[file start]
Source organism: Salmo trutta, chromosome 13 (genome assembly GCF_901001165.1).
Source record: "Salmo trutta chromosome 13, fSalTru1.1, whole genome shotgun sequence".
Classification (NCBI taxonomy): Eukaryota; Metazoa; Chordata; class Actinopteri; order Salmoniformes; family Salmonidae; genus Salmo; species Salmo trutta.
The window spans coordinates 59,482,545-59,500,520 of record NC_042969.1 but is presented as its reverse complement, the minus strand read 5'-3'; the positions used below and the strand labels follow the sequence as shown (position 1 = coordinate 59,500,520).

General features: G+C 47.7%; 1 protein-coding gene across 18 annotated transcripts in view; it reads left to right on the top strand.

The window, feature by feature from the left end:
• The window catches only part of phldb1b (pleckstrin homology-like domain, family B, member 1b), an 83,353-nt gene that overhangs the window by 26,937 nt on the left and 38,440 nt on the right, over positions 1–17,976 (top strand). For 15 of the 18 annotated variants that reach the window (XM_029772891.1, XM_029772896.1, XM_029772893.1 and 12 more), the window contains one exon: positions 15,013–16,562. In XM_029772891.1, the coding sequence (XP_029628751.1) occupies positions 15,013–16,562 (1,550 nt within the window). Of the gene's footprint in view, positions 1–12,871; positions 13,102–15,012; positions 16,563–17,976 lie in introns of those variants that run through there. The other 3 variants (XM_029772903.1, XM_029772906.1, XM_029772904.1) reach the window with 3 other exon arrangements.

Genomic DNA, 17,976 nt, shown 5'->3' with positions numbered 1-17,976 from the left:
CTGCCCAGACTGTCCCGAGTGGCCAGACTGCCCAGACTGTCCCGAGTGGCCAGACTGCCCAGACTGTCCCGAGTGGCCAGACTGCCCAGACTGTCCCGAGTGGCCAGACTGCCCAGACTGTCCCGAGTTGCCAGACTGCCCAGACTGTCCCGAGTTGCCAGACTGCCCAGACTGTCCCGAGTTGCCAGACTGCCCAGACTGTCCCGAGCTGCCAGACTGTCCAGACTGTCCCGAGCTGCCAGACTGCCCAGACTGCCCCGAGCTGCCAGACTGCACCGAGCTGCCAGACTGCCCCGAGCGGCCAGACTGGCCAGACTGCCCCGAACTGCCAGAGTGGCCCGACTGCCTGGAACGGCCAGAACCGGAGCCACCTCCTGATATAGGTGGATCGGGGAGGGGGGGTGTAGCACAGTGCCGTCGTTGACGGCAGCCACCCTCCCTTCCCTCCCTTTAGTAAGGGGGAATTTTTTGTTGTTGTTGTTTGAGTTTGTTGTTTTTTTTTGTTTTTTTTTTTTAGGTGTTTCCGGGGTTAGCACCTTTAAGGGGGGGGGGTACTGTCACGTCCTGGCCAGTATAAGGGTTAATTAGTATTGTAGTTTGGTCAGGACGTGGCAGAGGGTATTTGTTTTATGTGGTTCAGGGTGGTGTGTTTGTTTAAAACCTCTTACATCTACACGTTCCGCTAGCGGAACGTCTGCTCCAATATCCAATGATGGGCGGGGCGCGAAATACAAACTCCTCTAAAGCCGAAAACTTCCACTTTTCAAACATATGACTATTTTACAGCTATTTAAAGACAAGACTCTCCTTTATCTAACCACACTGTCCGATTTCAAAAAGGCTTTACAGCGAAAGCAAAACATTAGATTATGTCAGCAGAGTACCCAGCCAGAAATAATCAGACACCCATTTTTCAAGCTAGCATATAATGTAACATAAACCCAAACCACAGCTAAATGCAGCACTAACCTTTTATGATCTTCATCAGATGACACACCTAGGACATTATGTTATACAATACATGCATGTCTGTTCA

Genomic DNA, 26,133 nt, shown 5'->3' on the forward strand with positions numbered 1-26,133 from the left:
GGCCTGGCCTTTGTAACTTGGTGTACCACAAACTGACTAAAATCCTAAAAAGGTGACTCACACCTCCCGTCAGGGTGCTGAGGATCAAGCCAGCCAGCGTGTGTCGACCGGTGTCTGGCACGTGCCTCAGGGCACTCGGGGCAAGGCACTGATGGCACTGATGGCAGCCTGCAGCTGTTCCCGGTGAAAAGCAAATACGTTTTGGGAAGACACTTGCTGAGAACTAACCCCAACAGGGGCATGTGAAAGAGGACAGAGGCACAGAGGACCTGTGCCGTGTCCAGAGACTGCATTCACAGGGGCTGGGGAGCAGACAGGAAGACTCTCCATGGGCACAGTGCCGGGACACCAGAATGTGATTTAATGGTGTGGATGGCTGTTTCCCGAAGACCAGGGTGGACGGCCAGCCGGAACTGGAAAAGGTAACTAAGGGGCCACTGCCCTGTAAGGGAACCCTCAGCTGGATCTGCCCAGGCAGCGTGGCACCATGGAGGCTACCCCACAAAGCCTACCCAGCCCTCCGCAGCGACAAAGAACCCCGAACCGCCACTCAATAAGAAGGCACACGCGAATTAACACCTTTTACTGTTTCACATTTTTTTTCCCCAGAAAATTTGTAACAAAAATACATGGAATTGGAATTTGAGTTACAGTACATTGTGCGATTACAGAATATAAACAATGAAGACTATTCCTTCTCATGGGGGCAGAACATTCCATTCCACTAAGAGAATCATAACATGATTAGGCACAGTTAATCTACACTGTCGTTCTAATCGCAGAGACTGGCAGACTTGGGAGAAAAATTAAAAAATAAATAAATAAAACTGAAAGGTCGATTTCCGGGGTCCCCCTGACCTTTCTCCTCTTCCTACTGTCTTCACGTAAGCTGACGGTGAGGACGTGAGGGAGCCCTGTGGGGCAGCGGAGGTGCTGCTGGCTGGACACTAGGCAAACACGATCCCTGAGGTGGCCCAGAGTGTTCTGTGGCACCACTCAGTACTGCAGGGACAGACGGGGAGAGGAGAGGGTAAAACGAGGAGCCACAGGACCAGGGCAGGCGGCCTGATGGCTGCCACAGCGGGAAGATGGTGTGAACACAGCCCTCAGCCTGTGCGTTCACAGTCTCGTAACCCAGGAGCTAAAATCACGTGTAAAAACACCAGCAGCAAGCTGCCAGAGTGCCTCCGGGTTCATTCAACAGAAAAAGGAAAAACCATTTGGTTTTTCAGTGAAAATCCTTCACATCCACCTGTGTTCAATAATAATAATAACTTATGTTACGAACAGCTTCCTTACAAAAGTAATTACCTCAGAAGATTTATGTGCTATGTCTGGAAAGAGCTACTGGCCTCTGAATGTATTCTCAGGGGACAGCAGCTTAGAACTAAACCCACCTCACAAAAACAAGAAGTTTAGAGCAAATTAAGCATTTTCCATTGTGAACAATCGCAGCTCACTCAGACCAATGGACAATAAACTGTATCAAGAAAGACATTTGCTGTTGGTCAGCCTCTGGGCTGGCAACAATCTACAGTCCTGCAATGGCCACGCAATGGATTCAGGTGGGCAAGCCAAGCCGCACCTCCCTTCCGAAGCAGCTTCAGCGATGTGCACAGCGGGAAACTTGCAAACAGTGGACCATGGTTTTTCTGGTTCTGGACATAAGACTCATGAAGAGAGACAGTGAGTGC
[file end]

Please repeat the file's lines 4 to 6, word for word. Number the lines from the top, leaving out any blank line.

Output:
The window spans coordinates 59,482,545-59,500,520 of record NC_042969.1 but is presented as its reverse complement, the minus strand read 5'-3'; the positions used below and the strand labels follow the sequence as shown (position 1 = coordinate 59,500,520).

General features: G+C 47.7%; 1 protein-coding gene across 18 annotated transcripts in view; it reads left to right on the top strand.

The window, feature by feature from the left end: